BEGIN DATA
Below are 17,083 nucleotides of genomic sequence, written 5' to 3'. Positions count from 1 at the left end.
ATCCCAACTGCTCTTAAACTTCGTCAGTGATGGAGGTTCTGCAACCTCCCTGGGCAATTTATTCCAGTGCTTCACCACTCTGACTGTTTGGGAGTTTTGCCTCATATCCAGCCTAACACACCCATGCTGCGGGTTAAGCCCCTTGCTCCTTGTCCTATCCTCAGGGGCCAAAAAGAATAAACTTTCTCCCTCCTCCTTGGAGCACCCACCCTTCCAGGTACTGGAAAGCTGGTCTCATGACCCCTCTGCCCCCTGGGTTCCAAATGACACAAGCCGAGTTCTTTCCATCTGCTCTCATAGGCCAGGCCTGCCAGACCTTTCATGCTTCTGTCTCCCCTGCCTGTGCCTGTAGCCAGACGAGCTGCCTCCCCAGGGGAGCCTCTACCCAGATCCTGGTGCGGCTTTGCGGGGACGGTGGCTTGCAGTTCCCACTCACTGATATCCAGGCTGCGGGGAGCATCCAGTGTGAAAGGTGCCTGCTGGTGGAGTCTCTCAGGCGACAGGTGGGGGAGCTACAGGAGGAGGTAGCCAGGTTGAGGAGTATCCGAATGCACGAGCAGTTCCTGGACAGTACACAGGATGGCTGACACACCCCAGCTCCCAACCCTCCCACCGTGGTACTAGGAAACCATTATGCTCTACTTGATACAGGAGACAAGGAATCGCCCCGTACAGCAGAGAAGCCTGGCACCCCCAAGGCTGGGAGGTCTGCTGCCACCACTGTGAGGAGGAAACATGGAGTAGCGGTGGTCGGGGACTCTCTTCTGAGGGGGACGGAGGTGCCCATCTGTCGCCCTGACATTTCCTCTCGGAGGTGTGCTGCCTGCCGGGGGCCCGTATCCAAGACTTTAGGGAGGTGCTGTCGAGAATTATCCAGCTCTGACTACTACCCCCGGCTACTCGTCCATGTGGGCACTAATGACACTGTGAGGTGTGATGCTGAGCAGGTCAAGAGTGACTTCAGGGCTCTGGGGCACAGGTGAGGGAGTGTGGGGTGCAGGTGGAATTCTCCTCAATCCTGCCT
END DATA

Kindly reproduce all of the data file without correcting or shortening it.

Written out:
Below are 17,083 nucleotides of genomic sequence, written 5' to 3'. Positions count from 1 at the left end.
ATCCCAACTGCTCTTAAACTTCGTCAGTGATGGAGGTTCTGCAACCTCCCTGGGCAATTTATTCCAGTGCTTCACCACTCTGACTGTTTGGGAGTTTTGCCTCATATCCAGCCTAACACACCCATGCTGCGGGTTAAGCCCCTTGCTCCTTGTCCTATCCTCAGGGGCCAAAAAGAATAAACTTTCTCCCTCCTCCTTGGAGCACCCACCCTTCCAGGTACTGGAAAGCTGGTCTCATGACCCCTCTGCCCCCTGGGTTCCAAATGACACAAGCCGAGTTCTTTCCATCTGCTCTCATAGGCCAGGCCTGCCAGACCTTTCATGCTTCTGTCTCCCCTGCCTGTGCCTGTAGCCAGACGAGCTGCCTCCCCAGGGGAGCCTCTACCCAGATCCTGGTGCGGCTTTGCGGGGACGGTGGCTTGCAGTTCCCACTCACTGATATCCAGGCTGCGGGGAGCATCCAGTGTGAAAGGTGCCTGCTGGTGGAGTCTCTCAGGCGACAGGTGGGGGAGCTACAGGAGGAGGTAGCCAGGTTGAGGAGTATCCGAATGCACGAGCAGTTCCTGGACAGTACACAGGATGGCTGACACACCCCAGCTCCCAACCCTCCCACCGTGGTACTAGGAAACCATTATGCTCTACTTGATACAGGAGACAAGGAATCGCCCCGTACAGCAGAGAAGCCTGGCACCCCCAAGGCTGGGAGGTCTGCTGCCACCACTGTGAGGAGGAAACATGGAGTAGCGGTGGTCGGGGACTCTCTTCTGAGGGGGACGGAGGTGCCCATCTGTCGCCCTGACATTTCCTCTCGGAGGTGTGCTGCCTGCCGGGGGCCCGTATCCAAGACTTTAGGGAGGTGCTGTCGAGAATTATCCAGCTCTGACTACTACCCCCGGCTACTCGTCCATGTGGGCACTAATGACACTGTGAGGTGTGATGCTGAGCAGGTCAAGAGTGACTTCAGGGCTCTGGGGCACAGGTGAGGGAGTGTGGGGTGCAGGTGGAATTCTCCTCAATCCTGCCT